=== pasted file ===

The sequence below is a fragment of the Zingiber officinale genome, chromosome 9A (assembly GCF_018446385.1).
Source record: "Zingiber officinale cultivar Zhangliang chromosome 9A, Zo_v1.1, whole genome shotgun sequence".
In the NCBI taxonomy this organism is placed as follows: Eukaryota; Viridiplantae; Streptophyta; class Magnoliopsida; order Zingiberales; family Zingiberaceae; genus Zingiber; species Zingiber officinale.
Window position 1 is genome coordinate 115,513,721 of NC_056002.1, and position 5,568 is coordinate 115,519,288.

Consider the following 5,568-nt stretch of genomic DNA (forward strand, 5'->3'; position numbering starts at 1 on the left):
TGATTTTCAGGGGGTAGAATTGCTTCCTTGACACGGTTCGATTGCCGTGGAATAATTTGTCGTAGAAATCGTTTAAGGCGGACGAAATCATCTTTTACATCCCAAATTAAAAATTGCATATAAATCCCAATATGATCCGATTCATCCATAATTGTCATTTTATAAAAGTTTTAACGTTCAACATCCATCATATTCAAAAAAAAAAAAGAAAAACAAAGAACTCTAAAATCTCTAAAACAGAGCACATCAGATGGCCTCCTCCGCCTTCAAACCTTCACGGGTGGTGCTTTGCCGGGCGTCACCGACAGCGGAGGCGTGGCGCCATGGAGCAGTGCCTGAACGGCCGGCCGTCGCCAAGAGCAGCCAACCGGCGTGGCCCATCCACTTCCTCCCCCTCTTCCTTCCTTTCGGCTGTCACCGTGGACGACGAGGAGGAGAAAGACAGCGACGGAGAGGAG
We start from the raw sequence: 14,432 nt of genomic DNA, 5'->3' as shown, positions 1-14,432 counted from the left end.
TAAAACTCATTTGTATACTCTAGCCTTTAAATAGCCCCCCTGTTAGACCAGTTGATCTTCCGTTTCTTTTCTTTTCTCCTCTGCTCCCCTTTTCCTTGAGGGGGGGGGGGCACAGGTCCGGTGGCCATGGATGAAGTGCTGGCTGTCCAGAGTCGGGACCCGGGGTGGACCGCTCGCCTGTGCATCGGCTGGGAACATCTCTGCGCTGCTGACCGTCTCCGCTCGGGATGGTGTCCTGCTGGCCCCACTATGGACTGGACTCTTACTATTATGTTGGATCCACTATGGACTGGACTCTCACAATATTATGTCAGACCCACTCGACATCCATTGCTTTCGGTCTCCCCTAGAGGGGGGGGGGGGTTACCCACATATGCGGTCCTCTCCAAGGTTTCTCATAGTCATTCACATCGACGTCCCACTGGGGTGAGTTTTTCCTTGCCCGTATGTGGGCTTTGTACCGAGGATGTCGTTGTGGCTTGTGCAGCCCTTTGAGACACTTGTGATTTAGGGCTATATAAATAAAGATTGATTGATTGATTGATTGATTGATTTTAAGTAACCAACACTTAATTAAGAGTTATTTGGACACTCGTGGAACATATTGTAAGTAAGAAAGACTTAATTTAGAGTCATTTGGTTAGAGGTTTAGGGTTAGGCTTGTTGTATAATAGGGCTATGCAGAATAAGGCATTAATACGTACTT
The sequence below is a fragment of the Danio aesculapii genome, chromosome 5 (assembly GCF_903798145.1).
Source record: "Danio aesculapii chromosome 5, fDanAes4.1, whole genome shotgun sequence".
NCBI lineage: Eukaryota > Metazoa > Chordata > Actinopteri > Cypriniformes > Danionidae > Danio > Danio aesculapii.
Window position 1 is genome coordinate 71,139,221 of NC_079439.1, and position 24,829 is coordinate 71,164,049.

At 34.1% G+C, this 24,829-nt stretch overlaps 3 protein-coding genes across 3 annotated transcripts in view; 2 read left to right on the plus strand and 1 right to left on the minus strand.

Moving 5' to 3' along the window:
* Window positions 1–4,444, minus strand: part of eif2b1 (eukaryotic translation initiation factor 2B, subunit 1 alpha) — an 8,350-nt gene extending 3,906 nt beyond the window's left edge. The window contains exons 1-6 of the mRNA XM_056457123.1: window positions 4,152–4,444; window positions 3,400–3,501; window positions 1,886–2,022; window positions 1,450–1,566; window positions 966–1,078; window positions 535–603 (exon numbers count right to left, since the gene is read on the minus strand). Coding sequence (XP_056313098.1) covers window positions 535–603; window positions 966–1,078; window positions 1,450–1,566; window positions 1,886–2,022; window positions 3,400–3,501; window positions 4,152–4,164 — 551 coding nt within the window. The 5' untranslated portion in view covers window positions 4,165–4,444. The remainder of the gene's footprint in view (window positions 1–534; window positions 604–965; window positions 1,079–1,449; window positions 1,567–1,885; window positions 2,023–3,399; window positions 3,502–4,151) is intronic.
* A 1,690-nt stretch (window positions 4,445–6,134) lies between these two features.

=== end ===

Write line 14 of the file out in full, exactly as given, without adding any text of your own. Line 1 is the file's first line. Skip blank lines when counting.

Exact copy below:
Moving 5' to 3' along the window: